Adin Steinsaltz (Hebrew: עדין שטיינזלץ)
or Adin Even Yisrael (Hebrew: עדין אבן
ישראל) (born 1937) is most commonly
known for his popular commentary and translation of both Talmuds into
Hebrew, French, Russian and Spanish.
Steinsaltz is a noted rabbi, scholar, philosopher, social critic and
author world wide whose background also includes extensive scientific
training. In 1988, Time magazine praised him as a "once-in-a-millennium
Born in Jerusalem in 1937 to secular parents, Steinsaltz studied physics,
chemistry, mathematics, and sociology at the Hebrew University, in
addition to rabbinical studies. Following graduation, he established
several experimental schools and, at the age of 23, became Israel’s
youngest school principal, a record still unbroken.
In 1965, he founded the Israel Institute for Talmudic Publications
and began his monumental translation to Hebrew, English, Russian,
and various other languages. His edition of the Talmud includes his
own explanation of the text and a complete commentary on the Talmud.
Steinsaltz first translates the Talmud into Modern Hebrew from the
original Aramaic and rabbinical Hebrew and adds his explanations,
the other language editions are translations of the Hebrew. The only
rival to Steinsaltz is Artscroll's similarly popular Schottenstein
Edition Talmud (translated first into English and then other languages).
To date, he has published 44 of the anticipated 46 volumes. While
not without criticism (e.g. by Neusner, 1998), the Steinsaltz edition
is widely used throughout Israel, the United States and the world.
Over 2 million volumes of the Steinsaltz Talmud have been distributed
to date. The out of print Random House publication of The Talmud:
The Steinsaltz Edition is widely regarded as the most accurate and
least redacted of any English language edition and is sought after
on that basis by scholars and collectors. Controversial Talmud passages
previously obscured, omitted entirely or confined to footnotes in
English translations like the Soncino Talmud, receive full exposition
in the Steinsaltz Talmud. Random House halted publication of the Steinsaltz
Talmud after less than one-third of the English translation had been
published. The reasons for halting publication by Random House are
His translation of the Talmud from Aramaic (or rabbinical Hebrew to
Modern Hebrew) has increased the number of people who are able to
study its content. His translation opened the door for women who traditionally
are not taught Talmud, and are therefore not proficient in Aramaic,
to study the Talmud. Modern Orthodox High Schools and Seminaries teach
women Talmud using his translation. The number of men capable of studying
Talmud also increased as a result of Steinzaltz' work.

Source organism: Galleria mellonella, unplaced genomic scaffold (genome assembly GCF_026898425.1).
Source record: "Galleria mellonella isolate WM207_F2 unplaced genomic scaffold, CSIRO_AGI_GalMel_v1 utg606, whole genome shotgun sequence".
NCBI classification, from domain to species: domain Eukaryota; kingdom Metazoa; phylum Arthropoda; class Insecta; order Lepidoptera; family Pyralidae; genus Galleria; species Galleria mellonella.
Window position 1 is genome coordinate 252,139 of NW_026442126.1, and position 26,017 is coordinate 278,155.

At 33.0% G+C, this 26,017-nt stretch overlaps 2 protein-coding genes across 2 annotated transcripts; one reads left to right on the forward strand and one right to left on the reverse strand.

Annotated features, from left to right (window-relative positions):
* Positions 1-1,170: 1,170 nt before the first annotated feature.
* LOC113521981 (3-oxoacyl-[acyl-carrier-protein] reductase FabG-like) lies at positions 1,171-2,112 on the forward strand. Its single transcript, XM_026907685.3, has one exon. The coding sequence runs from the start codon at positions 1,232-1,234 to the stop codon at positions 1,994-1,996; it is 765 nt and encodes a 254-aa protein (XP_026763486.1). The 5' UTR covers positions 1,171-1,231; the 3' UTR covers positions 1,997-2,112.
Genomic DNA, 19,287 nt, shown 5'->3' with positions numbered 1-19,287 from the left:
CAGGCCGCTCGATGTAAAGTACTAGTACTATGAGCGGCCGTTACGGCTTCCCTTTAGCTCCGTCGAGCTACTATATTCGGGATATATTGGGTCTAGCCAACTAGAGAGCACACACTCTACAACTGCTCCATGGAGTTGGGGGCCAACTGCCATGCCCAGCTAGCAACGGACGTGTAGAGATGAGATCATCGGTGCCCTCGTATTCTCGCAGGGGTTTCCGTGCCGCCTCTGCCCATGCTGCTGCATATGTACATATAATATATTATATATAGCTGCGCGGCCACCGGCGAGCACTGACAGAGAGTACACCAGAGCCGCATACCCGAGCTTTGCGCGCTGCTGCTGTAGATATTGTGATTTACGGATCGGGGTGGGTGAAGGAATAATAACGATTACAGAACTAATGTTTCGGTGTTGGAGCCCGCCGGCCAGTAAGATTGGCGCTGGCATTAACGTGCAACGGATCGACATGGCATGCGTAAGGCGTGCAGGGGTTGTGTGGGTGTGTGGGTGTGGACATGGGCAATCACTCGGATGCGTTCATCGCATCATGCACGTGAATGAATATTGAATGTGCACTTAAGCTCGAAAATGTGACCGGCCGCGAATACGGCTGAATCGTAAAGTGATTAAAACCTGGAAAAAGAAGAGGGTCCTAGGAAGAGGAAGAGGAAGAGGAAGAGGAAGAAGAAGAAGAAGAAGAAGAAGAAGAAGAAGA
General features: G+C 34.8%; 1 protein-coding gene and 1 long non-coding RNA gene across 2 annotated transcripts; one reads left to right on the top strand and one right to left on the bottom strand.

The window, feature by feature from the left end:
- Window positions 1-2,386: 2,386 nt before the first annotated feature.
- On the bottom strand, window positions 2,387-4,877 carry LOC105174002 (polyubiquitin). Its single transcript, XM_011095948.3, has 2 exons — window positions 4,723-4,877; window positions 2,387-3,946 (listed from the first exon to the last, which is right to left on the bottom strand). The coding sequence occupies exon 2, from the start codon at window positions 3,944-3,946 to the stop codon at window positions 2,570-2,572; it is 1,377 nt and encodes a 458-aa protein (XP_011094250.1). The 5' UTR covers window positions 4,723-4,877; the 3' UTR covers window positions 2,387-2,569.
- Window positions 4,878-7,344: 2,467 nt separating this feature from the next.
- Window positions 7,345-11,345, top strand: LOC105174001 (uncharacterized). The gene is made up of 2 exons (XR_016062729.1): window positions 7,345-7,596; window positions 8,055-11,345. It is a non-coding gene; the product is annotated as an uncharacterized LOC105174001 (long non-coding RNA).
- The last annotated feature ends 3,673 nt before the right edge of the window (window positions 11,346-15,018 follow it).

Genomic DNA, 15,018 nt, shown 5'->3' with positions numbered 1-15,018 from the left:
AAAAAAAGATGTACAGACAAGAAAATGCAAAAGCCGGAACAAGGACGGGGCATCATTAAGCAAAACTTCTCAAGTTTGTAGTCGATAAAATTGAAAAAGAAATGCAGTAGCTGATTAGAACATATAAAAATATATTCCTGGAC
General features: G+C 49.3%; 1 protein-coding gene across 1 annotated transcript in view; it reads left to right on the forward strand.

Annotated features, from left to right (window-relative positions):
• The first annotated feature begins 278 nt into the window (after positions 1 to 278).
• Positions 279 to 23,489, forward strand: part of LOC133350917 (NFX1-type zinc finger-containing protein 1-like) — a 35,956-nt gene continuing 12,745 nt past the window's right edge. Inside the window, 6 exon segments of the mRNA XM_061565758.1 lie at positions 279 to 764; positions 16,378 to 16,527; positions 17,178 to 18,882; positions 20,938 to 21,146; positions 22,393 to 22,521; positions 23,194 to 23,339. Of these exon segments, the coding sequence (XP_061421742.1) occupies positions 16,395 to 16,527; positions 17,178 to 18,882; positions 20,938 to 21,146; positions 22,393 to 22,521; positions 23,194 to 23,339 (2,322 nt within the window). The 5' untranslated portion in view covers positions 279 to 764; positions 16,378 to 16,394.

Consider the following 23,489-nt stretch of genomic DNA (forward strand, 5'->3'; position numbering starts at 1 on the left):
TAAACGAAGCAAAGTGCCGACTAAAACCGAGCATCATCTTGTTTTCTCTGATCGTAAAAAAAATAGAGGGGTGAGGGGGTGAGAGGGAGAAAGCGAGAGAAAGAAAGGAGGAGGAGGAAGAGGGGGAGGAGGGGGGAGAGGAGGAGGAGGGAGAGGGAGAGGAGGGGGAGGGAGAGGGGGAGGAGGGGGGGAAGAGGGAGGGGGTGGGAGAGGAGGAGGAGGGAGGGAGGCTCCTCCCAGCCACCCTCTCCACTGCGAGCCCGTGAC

Regarding the access that his work provides, Steinsaltz says:
“I never thought that spreading ignorance has any advantage, except
for those who are in a position of power and want to deprive others
of their rights and spread ignorance in order to keep them underlings.
My gemarot are surely used, if they are used anywhere, in Matan [a
yeshiva for Orthodox women in Jerusalem], from beginning to end. Why?
Because they help skip the elementary school level of training. That
makes learning Talmud for them possible, and if it is possible then
it is challenging and some of the men don’t want that challenge.”
The Rabbi’s classic work of Kabbalah, The Thirteen Petalled Rose,
was first published in 1980 and now appears in eight languages. In
all, Rabbi Steinsaltz has authored some 60 books and hundreds of articles
on subjects including Talmud, Jewish mysticism, Jewish philosophy,
sociology, historical biography, and philosophy. Many of these works
have been translated into English by his close personal friend, now
deceased, Yehuda Hanegbi.
Continuing his work as a teacher and spiritual mentor, Rabbi Steinsaltz
established a network of schools and educational institutions in Israel
and the former Soviet Union. He has served as scholar in residence
at the Woodrow Wilson International Center for Scholars in Washington,
D.C. and the Institute for Advanced Study in Princeton. His honorary
degrees include doctorates from Yeshiva University, Ben Gurion University
of the Negev, Bar Ilan University, Brandeis University, and Florida
International University. Rabbi Steinsaltz is also Rosh Yeshiva of
Yeshivat Hesder Tekoa, and functions as Nasi in an attempt to revive
Being a personal friend and follower of Rabbi Menachem Mendel Schneerson
of Chabad-Lubavitch, he went to help Jews in the Soviet Union assisting
Chabad's shluchim network. Deeply involved in the future of the Jews
in the former Soviet Union, Steinsaltz serves as the region's Duchovny
Ravin, a historic Russian title which indicates that he is the spiritual
mentor of Russian Jewry. In this capacity, Steinsaltz travelled to
Russia and the Republics once each month from his home in Jerusalem.
During his time in the former Soviet Union he founded the Jewish University,
both in Moscow and Saint Petersburg. The Jewish University is the
first degree-granting institution of Jewish studies ever established
in the former Soviet Union.
He has conducted interfaith work with several Cardinals in the Roman
Rabbi Steinsaltz and his wife live in Jerusalem, and have three children
and eleven grandchildren. His son, Rabbi Menachem Even-Israel, is
the Director of Educational Programs at the Steinsaltz Center in the
Nachlaot neighborhood of Jerusalem.
As a speaker
Steinsaltz is a popular University and radio commentator. He has been
invited to speak at the Aspen Institute for Humanistic Studies at
Yale University in 1979. In Jerusalem, he gives evening seminars,
which according to Newsweek usually last till 2 in the morning, and
have attracted prominent politicians as the former Prime Minister
Levi Eshkol and former Finance Minister Pinhas Sapir.